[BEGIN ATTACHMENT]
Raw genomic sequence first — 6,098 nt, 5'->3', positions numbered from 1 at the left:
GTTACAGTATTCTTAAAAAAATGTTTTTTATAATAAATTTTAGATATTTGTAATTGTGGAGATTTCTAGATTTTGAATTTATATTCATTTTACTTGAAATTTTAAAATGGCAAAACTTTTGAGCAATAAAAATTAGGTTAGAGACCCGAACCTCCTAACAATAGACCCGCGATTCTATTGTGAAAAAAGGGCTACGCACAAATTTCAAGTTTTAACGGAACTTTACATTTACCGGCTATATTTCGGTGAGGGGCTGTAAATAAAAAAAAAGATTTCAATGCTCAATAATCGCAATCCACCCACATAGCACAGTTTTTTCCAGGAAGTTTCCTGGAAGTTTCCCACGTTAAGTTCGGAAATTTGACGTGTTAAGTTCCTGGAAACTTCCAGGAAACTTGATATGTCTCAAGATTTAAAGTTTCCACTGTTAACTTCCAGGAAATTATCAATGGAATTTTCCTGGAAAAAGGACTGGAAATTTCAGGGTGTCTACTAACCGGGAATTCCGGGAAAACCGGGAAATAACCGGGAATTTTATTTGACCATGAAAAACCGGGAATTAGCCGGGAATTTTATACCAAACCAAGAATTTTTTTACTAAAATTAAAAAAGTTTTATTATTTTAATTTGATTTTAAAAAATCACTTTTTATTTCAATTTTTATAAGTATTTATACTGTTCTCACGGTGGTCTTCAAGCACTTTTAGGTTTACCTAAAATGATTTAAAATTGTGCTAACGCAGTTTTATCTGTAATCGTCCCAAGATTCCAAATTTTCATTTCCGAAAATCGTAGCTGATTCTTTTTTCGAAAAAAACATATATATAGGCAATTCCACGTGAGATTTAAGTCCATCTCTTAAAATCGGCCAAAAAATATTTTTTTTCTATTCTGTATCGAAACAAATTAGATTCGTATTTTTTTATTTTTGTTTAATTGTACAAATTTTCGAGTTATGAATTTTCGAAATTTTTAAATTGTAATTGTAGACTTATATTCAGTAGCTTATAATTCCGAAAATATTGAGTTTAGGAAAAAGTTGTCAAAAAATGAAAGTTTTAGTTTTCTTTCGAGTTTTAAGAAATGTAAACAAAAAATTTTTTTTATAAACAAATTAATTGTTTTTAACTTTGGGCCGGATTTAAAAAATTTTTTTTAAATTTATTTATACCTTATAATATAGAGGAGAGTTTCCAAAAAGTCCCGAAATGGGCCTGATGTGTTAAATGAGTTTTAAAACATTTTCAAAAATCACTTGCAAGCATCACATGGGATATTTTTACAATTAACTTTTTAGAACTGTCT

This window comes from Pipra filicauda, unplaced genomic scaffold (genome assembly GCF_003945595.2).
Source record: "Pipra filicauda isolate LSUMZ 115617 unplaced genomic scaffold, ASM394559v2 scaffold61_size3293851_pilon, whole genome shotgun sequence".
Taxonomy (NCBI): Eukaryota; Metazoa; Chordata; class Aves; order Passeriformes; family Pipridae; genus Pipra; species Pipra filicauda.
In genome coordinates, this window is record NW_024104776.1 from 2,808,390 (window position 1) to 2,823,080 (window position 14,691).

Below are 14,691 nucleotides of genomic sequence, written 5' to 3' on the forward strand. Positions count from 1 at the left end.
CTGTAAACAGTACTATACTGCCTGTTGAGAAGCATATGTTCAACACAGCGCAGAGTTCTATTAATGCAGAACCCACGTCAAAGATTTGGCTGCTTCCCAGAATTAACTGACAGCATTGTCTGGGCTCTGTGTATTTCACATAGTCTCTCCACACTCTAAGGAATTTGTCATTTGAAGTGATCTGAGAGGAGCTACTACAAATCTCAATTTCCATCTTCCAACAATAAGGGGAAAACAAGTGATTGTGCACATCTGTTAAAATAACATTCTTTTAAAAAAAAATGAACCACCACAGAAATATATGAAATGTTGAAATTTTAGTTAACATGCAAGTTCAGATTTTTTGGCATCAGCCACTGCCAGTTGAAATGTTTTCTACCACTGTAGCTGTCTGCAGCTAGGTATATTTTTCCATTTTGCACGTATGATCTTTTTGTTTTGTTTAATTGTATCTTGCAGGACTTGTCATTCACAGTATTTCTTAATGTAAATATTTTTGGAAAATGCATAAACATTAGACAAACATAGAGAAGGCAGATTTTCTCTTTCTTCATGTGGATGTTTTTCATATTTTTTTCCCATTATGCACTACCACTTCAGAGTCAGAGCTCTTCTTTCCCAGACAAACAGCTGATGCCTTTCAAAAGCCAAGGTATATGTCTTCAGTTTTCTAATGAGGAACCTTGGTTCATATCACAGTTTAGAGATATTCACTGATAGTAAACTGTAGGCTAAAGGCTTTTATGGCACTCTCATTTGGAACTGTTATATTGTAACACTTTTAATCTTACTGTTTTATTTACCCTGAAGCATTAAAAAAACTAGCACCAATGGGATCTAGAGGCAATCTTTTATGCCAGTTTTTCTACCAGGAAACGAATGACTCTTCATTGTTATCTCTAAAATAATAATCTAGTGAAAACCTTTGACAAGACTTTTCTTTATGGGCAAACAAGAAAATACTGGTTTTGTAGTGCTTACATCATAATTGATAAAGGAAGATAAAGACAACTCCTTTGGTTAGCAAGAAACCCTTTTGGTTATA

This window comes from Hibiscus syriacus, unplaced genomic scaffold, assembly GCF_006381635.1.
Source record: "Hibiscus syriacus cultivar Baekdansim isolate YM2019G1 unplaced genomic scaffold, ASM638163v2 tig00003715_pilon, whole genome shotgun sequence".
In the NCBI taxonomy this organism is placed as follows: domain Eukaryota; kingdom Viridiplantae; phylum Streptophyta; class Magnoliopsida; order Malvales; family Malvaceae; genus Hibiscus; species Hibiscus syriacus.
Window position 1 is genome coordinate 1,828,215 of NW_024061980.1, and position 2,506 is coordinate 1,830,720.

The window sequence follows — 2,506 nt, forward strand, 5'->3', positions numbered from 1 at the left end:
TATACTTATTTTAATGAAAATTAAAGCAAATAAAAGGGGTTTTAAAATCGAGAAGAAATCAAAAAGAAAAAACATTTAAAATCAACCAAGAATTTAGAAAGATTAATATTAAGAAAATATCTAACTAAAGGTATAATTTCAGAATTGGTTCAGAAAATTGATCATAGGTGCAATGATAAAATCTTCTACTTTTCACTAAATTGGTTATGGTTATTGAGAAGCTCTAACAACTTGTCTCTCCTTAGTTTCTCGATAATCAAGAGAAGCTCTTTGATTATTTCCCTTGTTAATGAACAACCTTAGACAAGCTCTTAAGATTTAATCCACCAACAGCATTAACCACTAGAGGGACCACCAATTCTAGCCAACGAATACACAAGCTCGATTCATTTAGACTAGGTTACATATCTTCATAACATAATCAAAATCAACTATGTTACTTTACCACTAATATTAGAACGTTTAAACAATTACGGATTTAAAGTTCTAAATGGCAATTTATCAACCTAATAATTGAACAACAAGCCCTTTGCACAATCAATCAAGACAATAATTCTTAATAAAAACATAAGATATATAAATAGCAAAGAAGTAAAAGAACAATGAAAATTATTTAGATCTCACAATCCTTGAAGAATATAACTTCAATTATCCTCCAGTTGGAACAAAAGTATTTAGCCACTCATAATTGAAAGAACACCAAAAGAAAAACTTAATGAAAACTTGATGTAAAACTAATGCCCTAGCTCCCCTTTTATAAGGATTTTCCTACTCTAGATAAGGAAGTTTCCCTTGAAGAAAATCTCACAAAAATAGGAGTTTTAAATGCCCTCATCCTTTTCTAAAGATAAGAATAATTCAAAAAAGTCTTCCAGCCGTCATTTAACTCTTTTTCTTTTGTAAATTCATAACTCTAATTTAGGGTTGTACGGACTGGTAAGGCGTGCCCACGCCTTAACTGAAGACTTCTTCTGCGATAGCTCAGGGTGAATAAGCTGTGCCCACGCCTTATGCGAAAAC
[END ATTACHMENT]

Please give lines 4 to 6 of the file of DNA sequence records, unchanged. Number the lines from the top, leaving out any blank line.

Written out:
Source record: "Pipra filicauda isolate LSUMZ 115617 unplaced genomic scaffold, ASM394559v2 scaffold61_size3293851_pilon, whole genome shotgun sequence".
Taxonomy (NCBI): Eukaryota; Metazoa; Chordata; class Aves; order Passeriformes; family Pipridae; genus Pipra; species Pipra filicauda.
In genome coordinates, this window is record NW_024104776.1 from 2,808,390 (window position 1) to 2,823,080 (window position 14,691).